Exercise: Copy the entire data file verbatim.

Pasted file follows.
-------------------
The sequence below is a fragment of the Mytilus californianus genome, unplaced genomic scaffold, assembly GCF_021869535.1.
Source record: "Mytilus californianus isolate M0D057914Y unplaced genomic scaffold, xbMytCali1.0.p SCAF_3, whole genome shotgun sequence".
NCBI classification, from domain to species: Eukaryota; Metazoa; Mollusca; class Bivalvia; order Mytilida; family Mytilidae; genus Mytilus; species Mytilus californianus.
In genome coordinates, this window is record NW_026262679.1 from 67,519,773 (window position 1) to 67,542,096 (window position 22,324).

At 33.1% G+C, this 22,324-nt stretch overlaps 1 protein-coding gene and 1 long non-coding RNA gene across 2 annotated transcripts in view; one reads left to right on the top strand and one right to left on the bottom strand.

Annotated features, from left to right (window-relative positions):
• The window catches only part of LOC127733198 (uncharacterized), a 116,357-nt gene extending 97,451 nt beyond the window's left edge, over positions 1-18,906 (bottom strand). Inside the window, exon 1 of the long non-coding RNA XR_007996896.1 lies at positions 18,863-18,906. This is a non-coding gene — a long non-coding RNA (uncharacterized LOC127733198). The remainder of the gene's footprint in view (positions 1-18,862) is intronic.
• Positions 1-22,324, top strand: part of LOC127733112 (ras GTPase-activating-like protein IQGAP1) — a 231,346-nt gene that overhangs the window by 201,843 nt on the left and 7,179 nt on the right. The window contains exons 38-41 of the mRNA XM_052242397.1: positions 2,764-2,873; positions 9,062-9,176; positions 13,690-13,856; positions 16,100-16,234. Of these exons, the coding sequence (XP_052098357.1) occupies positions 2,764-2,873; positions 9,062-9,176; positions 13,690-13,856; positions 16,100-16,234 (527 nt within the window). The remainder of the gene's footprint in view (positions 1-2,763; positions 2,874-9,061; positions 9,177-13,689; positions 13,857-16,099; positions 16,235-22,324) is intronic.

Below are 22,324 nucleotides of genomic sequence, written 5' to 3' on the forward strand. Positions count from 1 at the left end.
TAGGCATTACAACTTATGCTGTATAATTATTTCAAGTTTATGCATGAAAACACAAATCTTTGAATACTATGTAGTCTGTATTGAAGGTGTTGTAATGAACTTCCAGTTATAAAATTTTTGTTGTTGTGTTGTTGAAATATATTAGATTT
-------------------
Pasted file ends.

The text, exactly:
The sequence below is a fragment of the Mytilus californianus genome, unplaced genomic scaffold, assembly GCF_021869535.1.
Source record: "Mytilus californianus isolate M0D057914Y unplaced genomic scaffold, xbMytCali1.0.p SCAF_3, whole genome shotgun sequence".
NCBI classification, from domain to species: Eukaryota; Metazoa; Mollusca; class Bivalvia; order Mytilida; family Mytilidae; genus Mytilus; species Mytilus californianus.
In genome coordinates, this window is record NW_026262679.1 from 67,519,773 (window position 1) to 67,542,096 (window position 22,324).

At 33.1% G+C, this 22,324-nt stretch overlaps 1 protein-coding gene and 1 long non-coding RNA gene across 2 annotated transcripts in view; one reads left to right on the top strand and one right to left on the bottom strand.

Annotated features, from left to right (window-relative positions):
• The window catches only part of LOC127733198 (uncharacterized), a 116,357-nt gene extending 97,451 nt beyond the window's left edge, over positions 1-18,906 (bottom strand). Inside the window, exon 1 of the long non-coding RNA XR_007996896.1 lies at positions 18,863-18,906. This is a non-coding gene — a long non-coding RNA (uncharacterized LOC127733198). The remainder of the gene's footprint in view (positions 1-18,862) is intronic.
• Positions 1-22,324, top strand: part of LOC127733112 (ras GTPase-activating-like protein IQGAP1) — a 231,346-nt gene that overhangs the window by 201,843 nt on the left and 7,179 nt on the right. The window contains exons 38-41 of the mRNA XM_052242397.1: positions 2,764-2,873; positions 9,062-9,176; positions 13,690-13,856; positions 16,100-16,234. Of these exons, the coding sequence (XP_052098357.1) occupies positions 2,764-2,873; positions 9,062-9,176; positions 13,690-13,856; positions 16,100-16,234 (527 nt within the window). The remainder of the gene's footprint in view (positions 1-2,763; positions 2,874-9,061; positions 9,177-13,689; positions 13,857-16,099; positions 16,235-22,324) is intronic.

Below are 22,324 nucleotides of genomic sequence, written 5' to 3' on the forward strand. Positions count from 1 at the left end.
TAGGCATTACAACTTATGCTGTATAATTATTTCAAGTTTATGCATGAAAACACAAATCTTTGAATACTATGTAGTCTGTATTGAAGGTGTTGTAATGAACTTCCAGTTATAAAATTTTTGTTGTTGTGTTGTTGAAATATATTAGATTT